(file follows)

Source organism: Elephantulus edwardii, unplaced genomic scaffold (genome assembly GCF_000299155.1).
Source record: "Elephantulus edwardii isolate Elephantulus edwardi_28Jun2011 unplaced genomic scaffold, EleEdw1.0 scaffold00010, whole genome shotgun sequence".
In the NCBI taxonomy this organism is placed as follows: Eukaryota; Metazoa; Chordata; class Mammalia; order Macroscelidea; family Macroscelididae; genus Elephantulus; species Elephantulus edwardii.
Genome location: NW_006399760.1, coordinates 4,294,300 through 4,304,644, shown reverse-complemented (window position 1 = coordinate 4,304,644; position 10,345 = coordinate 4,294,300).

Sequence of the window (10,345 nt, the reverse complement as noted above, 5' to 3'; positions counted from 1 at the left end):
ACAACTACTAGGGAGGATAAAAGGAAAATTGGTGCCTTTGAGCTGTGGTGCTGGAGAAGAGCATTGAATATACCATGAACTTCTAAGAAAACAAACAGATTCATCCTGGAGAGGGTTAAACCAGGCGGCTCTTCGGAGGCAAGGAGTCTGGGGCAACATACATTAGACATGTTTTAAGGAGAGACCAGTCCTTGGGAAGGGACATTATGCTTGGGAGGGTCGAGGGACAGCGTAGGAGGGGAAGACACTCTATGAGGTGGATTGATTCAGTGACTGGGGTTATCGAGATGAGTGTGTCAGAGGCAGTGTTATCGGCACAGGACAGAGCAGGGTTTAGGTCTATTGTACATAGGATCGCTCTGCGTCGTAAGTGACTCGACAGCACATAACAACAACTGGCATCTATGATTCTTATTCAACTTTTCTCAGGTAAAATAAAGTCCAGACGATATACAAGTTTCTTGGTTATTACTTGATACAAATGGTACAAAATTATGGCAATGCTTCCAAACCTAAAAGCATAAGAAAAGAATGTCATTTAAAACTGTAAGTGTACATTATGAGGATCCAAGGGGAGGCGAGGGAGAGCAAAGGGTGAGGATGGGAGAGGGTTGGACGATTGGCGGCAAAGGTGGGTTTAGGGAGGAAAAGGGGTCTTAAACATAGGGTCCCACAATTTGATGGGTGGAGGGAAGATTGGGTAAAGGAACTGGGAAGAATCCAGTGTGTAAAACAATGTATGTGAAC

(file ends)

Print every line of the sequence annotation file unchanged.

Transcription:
Source organism: Elephantulus edwardii, unplaced genomic scaffold (genome assembly GCF_000299155.1).
Source record: "Elephantulus edwardii isolate Elephantulus edwardi_28Jun2011 unplaced genomic scaffold, EleEdw1.0 scaffold00010, whole genome shotgun sequence".
In the NCBI taxonomy this organism is placed as follows: Eukaryota; Metazoa; Chordata; class Mammalia; order Macroscelidea; family Macroscelididae; genus Elephantulus; species Elephantulus edwardii.
Genome location: NW_006399760.1, coordinates 4,294,300 through 4,304,644, shown reverse-complemented (window position 1 = coordinate 4,304,644; position 10,345 = coordinate 4,294,300).

Sequence of the window (10,345 nt, the reverse complement as noted above, 5' to 3'; positions counted from 1 at the left end):
ACAACTACTAGGGAGGATAAAAGGAAAATTGGTGCCTTTGAGCTGTGGTGCTGGAGAAGAGCATTGAATATACCATGAACTTCTAAGAAAACAAACAGATTCATCCTGGAGAGGGTTAAACCAGGCGGCTCTTCGGAGGCAAGGAGTCTGGGGCAACATACATTAGACATGTTTTAAGGAGAGACCAGTCCTTGGGAAGGGACATTATGCTTGGGAGGGTCGAGGGACAGCGTAGGAGGGGAAGACACTCTATGAGGTGGATTGATTCAGTGACTGGGGTTATCGAGATGAGTGTGTCAGAGGCAGTGTTATCGGCACAGGACAGAGCAGGGTTTAGGTCTATTGTACATAGGATCGCTCTGCGTCGTAAGTGACTCGACAGCACATAACAACAACTGGCATCTATGATTCTTATTCAACTTTTCTCAGGTAAAATAAAGTCCAGACGATATACAAGTTTCTTGGTTATTACTTGATACAAATGGTACAAAATTATGGCAATGCTTCCAAACCTAAAAGCATAAGAAAAGAATGTCATTTAAAACTGTAAGTGTACATTATGAGGATCCAAGGGGAGGCGAGGGAGAGCAAAGGGTGAGGATGGGAGAGGGTTGGACGATTGGCGGCAAAGGTGGGTTTAGGGAGGAAAAGGGGTCTTAAACATAGGGTCCCACAATTTGATGGGTGGAGGGAAGATTGGGTAAAGGAACTGGGAAGAATCCAGTGTGTAAAACAATGTATGTGAAC